Boeing, Airbus Backed Up

The inaugural flight for Boeing's 787 Dreamliner has been put off for as long as three months.
The inaugural flight for Boeing's 787 Dreamliner has been put off for as long as three months. (By Kevin P. Casey -- Bloomberg News)
By Emma Vandore
Associated Press
Thursday, January 17, 2008

TOULOUSE, France, Jan. 16 -- The problem for Airbus and Boeing isn't too few customers, it's making planes fast enough to meet demand.

Together, the rivals got 2,754 orders last year. Airbus said Wednesday that it beat its U.S. rival in deliveries, 453 to 441, though it took fewer orders, 1,341 to Boeing's 1,413.

Both companies have struggled to get new models to the airlines lining up to buy them.

Airbus said that its backlog would increase this year -- even as new orders slow -- and that its passenger jets are mostly sold out through 2011.

Boeing said that it would put off for as long as three months the inaugural flight of its 787 Dreamliner because of supply-chain problems and manufacturing delays.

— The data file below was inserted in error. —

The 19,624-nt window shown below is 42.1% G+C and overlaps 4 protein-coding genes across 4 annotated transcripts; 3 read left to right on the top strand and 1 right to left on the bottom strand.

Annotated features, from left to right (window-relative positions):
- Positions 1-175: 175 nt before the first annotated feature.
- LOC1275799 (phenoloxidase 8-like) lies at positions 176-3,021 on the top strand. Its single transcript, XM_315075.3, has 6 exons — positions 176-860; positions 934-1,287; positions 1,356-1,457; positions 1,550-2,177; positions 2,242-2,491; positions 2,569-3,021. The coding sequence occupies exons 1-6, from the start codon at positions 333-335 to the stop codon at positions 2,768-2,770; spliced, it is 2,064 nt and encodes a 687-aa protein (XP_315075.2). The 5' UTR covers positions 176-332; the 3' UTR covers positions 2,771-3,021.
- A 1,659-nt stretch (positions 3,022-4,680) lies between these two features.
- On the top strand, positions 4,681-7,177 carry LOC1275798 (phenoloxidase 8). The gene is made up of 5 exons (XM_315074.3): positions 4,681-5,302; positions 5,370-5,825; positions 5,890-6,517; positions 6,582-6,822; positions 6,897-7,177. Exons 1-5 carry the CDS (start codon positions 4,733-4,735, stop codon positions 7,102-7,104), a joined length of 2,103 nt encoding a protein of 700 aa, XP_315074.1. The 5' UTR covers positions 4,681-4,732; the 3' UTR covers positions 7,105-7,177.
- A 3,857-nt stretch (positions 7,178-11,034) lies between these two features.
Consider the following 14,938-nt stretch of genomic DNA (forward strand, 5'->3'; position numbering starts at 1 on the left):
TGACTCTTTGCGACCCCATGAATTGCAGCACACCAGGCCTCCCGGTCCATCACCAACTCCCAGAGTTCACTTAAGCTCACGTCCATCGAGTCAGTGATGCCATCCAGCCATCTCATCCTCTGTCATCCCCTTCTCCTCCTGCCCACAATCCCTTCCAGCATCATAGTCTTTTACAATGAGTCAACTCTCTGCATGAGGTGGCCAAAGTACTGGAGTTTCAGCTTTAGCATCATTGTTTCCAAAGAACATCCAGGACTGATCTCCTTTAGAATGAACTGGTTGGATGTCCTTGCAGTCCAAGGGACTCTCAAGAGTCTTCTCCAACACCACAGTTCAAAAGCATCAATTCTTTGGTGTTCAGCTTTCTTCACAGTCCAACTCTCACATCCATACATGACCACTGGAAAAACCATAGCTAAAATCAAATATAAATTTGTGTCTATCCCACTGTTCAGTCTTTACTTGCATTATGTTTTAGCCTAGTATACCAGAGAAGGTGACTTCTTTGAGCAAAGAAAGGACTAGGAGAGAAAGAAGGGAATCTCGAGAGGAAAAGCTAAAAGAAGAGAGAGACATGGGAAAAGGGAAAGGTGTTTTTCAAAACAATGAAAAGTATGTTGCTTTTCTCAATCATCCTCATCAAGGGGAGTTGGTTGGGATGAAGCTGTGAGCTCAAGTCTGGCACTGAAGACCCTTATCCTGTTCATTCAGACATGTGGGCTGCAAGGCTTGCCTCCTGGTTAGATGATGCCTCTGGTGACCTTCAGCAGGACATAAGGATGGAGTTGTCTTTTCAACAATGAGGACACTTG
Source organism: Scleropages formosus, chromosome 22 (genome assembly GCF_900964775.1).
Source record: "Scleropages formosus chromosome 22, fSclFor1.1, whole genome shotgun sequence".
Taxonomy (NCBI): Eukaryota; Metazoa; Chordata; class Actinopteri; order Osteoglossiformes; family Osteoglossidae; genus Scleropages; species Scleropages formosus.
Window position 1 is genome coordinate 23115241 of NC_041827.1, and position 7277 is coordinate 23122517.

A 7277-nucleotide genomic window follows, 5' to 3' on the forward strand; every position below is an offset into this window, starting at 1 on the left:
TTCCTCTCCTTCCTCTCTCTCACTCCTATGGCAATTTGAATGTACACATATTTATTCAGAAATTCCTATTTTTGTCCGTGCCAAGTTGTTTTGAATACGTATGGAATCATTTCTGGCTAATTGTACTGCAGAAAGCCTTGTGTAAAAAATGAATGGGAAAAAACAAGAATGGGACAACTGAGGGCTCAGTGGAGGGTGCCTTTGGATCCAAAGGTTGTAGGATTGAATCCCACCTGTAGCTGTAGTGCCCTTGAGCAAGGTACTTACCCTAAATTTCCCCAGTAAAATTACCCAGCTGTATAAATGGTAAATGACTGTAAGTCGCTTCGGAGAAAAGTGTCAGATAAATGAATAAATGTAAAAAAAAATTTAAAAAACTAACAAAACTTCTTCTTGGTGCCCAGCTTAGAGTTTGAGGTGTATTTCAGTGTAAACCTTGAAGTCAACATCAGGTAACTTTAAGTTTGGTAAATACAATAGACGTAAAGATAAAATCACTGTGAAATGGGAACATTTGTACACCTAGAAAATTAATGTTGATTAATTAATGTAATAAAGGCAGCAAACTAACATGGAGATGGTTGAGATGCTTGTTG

The delay means Boeing won't be able to begin delivering the airplane until early 2009, instead of late this year.

Boeing's 787 program has been delayed twice before. In October, Boeing said it was pushing back flight testing until March and delivery to its first customer, Japan's All Nippon Airways, to the end of 2008.

Scott E. Carson, president and chief executive of Boeing's commercial airplanes unit, said he was "deeply disappointed" by the latest delay but that the program was sound. "When we have tested the technology and its application to this new family of airplanes, our confidence has only increased," he said.

Airbus's flagship A380 super-jumbo jet has also been delayed, and the company had to redesign its planned competitor to the 787, the A350.

Despite expectations that high oil prices and a credit squeeze would hurt the airline industry, both companies are riding a boom in the sector that has lasted three years, partly because of demand from Asian airline companies.

"Cycles in this industry used to be peaks and, I guess, sort of canyons or big troughs," said John J. Leahy, Airbus's chief salesman. "Now it looks like we are getting more hills and valleys."

Thomas Enders, the Airbus chief executive, said he expected "demand to continue to be strong" in 2008, though not as high as in 2007.

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